Author Affiliation: Johns Hopkins Medical Institutions, Baltimore, Md.
The implantable cardiac pacemaker was first introduced in 1960, with
a primary goal of maintaining adequate heart rates in individuals with symptomatic
bradycardia. In such patients, single-ventricle stimulation was effective
even though it was suboptimal from a physiologic standpoint. However, with
sustained bradyarrhythmia requiring frequent ventricular activation, problems
with this approach became apparent. Ventricular pacing disrupted the normal
temporal sequence of atrial-ventricular systole, resulting in AV-dissociation,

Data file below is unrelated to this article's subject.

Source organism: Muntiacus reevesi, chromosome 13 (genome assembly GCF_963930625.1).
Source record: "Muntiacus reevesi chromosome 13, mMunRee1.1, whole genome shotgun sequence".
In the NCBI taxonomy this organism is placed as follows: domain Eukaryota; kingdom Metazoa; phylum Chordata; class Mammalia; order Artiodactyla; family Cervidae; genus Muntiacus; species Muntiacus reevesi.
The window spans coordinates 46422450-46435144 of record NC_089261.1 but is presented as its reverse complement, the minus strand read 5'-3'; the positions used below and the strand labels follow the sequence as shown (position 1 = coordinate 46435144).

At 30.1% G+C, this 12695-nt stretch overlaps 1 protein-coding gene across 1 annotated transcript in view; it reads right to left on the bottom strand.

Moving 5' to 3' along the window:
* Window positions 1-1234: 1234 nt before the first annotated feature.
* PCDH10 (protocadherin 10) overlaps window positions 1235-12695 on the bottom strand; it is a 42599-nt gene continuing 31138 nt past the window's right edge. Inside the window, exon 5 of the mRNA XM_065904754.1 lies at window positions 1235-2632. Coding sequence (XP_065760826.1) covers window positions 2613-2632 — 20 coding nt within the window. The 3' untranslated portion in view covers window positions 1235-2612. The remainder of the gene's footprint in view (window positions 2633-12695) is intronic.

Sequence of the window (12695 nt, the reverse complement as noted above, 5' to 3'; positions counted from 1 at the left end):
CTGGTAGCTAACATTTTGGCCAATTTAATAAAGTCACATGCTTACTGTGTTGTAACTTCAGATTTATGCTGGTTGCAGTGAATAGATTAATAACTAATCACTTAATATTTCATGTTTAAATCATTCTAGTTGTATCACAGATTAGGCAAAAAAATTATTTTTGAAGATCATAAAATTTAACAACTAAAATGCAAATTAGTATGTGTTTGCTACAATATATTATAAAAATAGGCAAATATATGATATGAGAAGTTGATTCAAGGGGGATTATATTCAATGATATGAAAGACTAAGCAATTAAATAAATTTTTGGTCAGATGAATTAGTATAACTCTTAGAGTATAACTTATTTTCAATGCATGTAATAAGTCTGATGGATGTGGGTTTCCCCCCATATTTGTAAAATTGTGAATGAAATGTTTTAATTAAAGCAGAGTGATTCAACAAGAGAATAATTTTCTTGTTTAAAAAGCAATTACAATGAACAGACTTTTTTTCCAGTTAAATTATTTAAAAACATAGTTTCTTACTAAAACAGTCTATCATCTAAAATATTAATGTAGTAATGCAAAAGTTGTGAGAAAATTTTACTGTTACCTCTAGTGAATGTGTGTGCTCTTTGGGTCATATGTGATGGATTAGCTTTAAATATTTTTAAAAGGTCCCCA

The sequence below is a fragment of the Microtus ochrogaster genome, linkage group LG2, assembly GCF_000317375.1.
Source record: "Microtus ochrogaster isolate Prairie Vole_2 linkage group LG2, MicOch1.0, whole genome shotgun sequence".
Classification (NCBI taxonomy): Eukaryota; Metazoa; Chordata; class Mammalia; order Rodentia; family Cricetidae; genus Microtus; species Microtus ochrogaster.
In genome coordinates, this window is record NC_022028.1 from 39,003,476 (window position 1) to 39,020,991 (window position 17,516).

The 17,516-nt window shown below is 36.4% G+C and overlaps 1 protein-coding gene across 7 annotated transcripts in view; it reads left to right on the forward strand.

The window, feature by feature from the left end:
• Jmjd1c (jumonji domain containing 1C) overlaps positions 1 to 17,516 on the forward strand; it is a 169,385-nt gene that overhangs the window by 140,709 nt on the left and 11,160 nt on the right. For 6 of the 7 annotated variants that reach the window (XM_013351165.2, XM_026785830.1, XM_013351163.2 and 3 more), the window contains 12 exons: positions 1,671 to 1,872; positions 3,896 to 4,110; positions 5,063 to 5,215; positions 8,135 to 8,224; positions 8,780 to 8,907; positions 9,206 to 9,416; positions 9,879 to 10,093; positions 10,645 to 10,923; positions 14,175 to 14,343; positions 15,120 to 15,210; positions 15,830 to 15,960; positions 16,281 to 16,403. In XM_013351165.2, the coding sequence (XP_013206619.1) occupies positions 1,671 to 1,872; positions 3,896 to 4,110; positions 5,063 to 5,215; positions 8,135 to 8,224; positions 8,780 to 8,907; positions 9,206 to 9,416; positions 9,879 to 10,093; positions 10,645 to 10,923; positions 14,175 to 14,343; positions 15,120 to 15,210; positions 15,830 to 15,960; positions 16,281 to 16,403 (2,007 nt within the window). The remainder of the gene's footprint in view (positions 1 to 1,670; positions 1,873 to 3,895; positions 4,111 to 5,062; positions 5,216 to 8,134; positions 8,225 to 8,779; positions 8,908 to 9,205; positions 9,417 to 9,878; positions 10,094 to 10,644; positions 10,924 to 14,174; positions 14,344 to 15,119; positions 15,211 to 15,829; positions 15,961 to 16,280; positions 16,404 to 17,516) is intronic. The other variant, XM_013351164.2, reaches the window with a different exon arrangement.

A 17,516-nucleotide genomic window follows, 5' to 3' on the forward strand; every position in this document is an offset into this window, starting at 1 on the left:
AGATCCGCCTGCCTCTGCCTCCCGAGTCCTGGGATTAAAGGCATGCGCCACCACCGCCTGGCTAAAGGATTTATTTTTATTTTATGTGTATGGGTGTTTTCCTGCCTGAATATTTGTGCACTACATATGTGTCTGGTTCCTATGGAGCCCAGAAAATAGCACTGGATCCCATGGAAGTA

mitral and tricuspid valvular regurgitation, and cardiac cycles with variable
filling and thus systolic dysfunction. For patients in whom cardiac performance
was compromised, loss of effective atrial contraction and elevated filling
pressures worsened symptoms.
Kass DA. Pathophysiology of Physiologic Cardiac Pacing: Advantages of Leaving Well Enough Alone. JAMA. 2002;288(24):3159–3161. doi:10.1001/jama.288.24.3159
Customize your JAMA Network experience by selecting one or more topics from the list below.
Create a personal account or sign in to: